Which of these new features are you most interested in? That LinkedIn newsletter tool could be great for spreading the word — and for discovering new reads.

Allison Carter is executive editor of PR Daily. Follow her on Twitter or LinkedIn.

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Twitter Tests Expanded Emoji Reaction Options in DMs

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Twitter Tests Expanded Emoji Reaction Options in DMs

Twitter’s looking to give users a broader set of emoji reactions for their DMs, while also, potentially, enabling personalization of your quick reactions display in the app.

As you can see in these mock-ups, shared by Twitter designer Andrea Conway, Twitter’s testing a new search option within the reaction pop-up in DMs which would enable you to use any other emoji as a reaction to a message.

An extension of this would also be the capacity to update the reactions that are immediately displayed to whatever you choose.

Twitter DM reactions

It’s not a game-changer by any means, but it could provide more ways to interact via DMs, and with more interactions switching to messaging, and more private exchanges, it could be a way for Twitter to better lean into this trend, and facilitate a broader array of response options in-stream.

Twitter’s working on a range of updates as it looks to drive more engagement and usage, including tweet view counts, updated Bookmarks, a new ‘For You’ algorithm, and more. Elon Musk has said that he can envision Twitter reaching a billion users per month by next year, but for that to happen, the platform needs to update its systems to show people more of what they like, and keep them coming back – which is what all of these smaller updates, ideally, build to in a broader approach.

But that’s a pretty steep hill to climb.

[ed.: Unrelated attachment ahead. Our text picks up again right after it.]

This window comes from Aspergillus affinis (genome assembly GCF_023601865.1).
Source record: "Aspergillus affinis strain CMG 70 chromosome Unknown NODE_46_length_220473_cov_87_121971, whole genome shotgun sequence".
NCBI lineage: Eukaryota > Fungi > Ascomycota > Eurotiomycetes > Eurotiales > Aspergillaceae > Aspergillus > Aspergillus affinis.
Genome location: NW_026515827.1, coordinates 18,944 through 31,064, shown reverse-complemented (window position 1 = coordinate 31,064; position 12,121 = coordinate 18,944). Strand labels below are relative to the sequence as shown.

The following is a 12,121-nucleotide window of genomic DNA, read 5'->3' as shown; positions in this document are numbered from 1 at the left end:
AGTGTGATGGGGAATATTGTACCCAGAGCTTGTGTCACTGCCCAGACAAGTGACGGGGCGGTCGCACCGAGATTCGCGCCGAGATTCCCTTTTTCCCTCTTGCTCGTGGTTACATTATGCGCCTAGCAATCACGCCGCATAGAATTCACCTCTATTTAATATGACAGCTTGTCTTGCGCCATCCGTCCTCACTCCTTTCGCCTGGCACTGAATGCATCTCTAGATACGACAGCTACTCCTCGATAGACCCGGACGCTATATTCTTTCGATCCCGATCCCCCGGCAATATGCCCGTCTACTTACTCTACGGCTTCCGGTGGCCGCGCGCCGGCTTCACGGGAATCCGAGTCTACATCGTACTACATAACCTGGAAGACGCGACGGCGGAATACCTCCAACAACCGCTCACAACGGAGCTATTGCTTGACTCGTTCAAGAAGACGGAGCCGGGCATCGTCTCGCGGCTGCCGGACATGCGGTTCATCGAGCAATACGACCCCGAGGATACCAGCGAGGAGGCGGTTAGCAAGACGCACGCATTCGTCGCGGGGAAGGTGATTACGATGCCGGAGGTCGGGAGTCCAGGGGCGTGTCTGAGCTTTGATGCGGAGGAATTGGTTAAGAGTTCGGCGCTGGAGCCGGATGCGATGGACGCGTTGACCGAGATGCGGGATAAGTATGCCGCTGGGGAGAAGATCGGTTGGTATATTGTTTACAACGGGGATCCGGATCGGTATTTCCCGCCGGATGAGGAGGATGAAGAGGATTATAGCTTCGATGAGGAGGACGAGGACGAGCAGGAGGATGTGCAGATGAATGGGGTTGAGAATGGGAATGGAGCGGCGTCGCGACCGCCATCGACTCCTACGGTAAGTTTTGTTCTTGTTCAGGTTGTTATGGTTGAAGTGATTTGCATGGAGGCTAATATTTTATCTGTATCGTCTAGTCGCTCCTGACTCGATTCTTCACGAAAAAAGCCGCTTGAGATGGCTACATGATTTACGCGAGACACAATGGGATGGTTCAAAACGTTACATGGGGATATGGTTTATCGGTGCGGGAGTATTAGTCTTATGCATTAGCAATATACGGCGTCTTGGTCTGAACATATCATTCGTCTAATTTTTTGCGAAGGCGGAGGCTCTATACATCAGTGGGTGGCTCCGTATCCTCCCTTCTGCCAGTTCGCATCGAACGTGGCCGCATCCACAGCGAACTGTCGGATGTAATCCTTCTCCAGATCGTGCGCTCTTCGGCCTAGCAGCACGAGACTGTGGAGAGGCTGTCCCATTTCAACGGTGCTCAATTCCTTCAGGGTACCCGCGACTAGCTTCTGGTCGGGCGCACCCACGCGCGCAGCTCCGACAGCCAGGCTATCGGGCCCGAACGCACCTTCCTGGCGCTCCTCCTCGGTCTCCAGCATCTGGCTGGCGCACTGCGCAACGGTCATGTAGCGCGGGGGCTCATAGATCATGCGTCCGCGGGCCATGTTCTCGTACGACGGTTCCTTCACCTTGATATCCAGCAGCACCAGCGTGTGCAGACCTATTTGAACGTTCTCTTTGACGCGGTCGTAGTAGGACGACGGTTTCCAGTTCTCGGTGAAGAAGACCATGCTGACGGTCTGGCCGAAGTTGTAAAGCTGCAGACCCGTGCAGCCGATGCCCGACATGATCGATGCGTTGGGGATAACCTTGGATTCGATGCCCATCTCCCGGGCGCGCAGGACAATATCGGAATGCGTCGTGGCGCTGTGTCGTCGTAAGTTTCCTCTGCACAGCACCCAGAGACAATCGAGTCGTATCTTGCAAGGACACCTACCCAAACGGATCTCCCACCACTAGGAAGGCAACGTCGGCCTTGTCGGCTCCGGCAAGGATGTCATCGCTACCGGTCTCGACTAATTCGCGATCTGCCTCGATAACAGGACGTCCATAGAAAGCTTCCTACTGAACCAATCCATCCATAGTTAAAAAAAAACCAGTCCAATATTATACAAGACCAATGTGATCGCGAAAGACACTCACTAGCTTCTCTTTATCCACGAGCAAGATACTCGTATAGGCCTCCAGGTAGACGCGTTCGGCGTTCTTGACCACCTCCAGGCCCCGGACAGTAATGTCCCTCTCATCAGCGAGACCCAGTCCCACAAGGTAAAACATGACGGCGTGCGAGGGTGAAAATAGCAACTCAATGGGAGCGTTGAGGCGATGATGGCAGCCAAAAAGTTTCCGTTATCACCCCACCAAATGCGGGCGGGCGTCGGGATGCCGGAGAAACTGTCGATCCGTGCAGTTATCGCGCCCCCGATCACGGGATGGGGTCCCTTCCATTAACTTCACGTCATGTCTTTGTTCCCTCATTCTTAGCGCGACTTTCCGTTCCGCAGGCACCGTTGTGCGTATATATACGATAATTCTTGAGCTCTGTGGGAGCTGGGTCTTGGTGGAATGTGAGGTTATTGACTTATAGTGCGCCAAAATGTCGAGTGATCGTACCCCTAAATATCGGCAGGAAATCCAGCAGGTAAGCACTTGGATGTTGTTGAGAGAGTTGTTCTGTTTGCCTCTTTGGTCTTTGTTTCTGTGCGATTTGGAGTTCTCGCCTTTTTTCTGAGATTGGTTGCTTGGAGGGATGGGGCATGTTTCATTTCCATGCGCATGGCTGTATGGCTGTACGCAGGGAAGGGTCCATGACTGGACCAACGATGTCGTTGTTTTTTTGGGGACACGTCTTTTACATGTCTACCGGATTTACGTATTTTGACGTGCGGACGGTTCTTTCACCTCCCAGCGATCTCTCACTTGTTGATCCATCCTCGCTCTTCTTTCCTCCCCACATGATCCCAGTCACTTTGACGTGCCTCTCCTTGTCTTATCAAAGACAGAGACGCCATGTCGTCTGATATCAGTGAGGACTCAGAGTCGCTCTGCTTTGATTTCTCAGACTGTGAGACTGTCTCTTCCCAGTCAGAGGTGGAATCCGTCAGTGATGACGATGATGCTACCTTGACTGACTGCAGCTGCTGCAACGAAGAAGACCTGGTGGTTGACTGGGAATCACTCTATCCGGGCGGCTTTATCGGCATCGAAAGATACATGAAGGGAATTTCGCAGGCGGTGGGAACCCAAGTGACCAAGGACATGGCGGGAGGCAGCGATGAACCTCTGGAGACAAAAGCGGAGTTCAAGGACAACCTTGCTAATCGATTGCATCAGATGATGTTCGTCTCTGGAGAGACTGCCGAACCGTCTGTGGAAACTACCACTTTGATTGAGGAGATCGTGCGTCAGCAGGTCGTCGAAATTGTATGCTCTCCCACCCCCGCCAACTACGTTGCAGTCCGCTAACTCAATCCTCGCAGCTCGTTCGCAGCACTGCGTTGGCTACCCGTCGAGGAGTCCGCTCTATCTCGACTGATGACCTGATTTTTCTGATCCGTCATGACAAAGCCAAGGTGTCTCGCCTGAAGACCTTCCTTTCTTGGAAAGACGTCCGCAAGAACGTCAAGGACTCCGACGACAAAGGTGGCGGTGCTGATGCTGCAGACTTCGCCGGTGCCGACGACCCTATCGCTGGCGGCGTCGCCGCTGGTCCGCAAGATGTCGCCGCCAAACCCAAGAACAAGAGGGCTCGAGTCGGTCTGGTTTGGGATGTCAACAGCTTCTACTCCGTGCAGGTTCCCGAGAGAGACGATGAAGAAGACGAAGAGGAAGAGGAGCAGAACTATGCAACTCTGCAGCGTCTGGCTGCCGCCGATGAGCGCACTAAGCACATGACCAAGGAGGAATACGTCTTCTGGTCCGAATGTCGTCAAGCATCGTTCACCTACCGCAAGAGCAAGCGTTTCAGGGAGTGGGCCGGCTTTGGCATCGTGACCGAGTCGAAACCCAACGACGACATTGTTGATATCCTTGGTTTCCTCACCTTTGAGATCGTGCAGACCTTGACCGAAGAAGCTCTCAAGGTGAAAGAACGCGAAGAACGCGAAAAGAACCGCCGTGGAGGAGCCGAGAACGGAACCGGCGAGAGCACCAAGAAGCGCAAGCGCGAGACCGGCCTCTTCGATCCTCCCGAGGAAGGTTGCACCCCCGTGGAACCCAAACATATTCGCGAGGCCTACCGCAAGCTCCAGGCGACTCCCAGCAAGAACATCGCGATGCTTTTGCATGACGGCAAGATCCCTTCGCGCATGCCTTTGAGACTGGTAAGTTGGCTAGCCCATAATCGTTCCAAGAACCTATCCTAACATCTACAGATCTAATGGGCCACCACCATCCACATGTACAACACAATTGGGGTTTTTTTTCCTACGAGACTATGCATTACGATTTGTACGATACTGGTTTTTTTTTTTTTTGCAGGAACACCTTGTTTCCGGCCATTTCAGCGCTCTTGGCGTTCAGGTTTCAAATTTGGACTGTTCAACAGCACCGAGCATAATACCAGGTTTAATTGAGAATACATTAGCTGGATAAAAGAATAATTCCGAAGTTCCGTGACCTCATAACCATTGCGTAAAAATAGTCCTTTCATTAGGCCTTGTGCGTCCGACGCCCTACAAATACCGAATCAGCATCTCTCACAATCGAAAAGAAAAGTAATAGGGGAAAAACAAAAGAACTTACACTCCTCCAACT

Last week, Twitter reported that it’s now up to 253 million daily active users, an increase on the 238 million that it reported in July last year. Daily and monthly active usage is not directly comparable, of course, but when Twitter was reporting monthly actives, its peak was around 330 million, back in 2019.

Twitter MAU chart

As noted in the chart, Twitter switched from reporting monthly active users to daily actives in 2019, but looking at the two measurements, it’s hard to imagine that Twitter’s monthly active usage is any more than 100m over its current DAU stats.

That means that Twitter has likely never reached more than 350 million active users – yet Musk believes that he can best that by close to 200% in a matter of months.

Seems unlikely – even at current growth rates since Musk took over at the app, Twitter would only be looking at around 500 million users, optimistically, by the end of 2024.

If it can maintain that. More recent insight from Twitter has suggested that user activity has declined since those early post-Musk purchase highs – but maybe, through a range of updates and tweaks, there could be a way for Musk and Co. to maximize usage growth, beyond what seems possible, based on the stats.

We’ll find out, and as it pushes for that next level, you can expect to see more updates and tweaks like this, with enhanced engagement in mind.  



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Tarte Influencer Marketing Criticized 01/31/2023

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Tarte Influencer Marketing Criticized 01/31/2023

With consumers obsessed over the price of a dozen eggs, could conspicuous consumption-driven influencer marketing falling out of favor? That is the question brands might be considering after the
backlash that cosmetics brand Tarte is receiving after a sponsored trip to Dubai. “Influencers were called out for appearing not …

Read the whole story at Marketing Brew »